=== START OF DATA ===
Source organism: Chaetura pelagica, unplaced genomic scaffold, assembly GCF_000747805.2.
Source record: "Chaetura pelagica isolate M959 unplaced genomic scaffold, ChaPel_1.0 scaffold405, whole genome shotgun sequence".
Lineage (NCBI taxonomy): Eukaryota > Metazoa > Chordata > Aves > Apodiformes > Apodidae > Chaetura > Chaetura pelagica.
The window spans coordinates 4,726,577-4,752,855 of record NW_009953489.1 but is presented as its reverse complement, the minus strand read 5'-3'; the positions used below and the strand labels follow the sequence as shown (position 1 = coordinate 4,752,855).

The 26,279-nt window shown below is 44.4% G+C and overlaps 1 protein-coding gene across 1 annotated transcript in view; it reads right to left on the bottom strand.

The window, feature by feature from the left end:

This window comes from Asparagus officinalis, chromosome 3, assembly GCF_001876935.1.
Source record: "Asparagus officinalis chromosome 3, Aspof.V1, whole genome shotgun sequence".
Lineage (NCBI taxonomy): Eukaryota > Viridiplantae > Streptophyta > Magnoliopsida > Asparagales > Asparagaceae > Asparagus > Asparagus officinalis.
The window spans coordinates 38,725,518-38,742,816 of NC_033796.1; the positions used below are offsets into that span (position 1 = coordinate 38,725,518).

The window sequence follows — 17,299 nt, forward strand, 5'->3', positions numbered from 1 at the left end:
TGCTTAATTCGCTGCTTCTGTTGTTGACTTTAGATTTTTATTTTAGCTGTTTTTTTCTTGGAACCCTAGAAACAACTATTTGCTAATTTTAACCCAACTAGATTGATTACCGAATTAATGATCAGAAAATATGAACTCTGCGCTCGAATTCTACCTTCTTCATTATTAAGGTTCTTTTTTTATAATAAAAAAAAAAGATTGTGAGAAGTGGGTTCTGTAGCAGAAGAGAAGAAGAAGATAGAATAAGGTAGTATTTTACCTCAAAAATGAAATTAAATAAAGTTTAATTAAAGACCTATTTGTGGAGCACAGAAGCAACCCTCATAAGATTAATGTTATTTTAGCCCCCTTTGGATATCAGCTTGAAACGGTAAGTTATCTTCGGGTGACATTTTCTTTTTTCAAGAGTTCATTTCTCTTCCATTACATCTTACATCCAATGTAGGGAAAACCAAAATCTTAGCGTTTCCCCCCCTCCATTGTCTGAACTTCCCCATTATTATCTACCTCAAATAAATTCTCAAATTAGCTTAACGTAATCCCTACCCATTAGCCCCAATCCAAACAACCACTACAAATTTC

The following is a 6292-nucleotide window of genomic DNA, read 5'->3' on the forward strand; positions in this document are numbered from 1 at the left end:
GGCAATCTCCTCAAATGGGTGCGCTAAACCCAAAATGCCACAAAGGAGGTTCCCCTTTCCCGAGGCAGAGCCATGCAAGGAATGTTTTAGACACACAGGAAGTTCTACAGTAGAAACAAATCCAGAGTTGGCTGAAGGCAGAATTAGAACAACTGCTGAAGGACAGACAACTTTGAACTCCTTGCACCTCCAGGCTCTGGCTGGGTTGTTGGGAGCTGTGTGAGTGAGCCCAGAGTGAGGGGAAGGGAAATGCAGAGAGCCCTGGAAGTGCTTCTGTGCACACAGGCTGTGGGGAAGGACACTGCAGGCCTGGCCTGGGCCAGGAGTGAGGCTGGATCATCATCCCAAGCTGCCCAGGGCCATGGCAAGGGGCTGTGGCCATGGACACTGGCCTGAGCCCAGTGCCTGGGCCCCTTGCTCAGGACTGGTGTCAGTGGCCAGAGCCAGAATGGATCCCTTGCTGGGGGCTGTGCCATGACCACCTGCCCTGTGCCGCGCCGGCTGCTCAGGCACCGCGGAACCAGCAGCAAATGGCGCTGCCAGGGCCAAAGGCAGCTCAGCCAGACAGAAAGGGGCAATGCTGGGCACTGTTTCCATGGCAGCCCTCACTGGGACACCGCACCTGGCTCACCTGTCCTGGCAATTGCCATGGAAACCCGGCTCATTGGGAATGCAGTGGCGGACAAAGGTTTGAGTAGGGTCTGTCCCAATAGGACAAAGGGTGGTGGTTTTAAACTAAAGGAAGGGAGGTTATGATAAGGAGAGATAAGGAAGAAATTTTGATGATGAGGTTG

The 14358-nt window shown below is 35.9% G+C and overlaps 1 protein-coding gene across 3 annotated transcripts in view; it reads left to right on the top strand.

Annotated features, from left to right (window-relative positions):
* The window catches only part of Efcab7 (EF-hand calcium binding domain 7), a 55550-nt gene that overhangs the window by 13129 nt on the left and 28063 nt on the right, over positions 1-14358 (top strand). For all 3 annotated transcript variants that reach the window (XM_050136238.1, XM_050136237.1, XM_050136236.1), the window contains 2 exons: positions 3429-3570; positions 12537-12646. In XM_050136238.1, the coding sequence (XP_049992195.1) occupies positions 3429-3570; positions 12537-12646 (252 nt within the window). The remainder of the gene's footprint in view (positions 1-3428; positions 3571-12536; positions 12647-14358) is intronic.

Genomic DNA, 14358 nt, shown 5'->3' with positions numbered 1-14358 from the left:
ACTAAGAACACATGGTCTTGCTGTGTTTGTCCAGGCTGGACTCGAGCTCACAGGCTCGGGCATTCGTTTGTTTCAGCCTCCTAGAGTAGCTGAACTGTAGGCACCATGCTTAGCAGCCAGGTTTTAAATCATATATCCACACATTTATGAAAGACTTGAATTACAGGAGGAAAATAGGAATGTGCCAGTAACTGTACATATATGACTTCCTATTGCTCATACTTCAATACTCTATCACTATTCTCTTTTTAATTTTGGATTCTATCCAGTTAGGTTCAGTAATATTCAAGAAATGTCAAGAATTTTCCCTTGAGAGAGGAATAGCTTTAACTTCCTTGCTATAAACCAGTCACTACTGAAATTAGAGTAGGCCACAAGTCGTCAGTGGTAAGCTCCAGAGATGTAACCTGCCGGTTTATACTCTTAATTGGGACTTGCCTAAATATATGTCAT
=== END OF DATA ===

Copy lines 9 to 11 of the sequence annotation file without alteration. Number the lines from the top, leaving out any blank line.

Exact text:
Lineage (NCBI taxonomy): Eukaryota > Viridiplantae > Streptophyta > Magnoliopsida > Asparagales > Asparagaceae > Asparagus > Asparagus officinalis.
The window spans coordinates 38,725,518-38,742,816 of NC_033796.1; the positions used below are offsets into that span (position 1 = coordinate 38,725,518).

The window sequence follows — 17,299 nt, forward strand, 5'->3', positions numbered from 1 at the left end: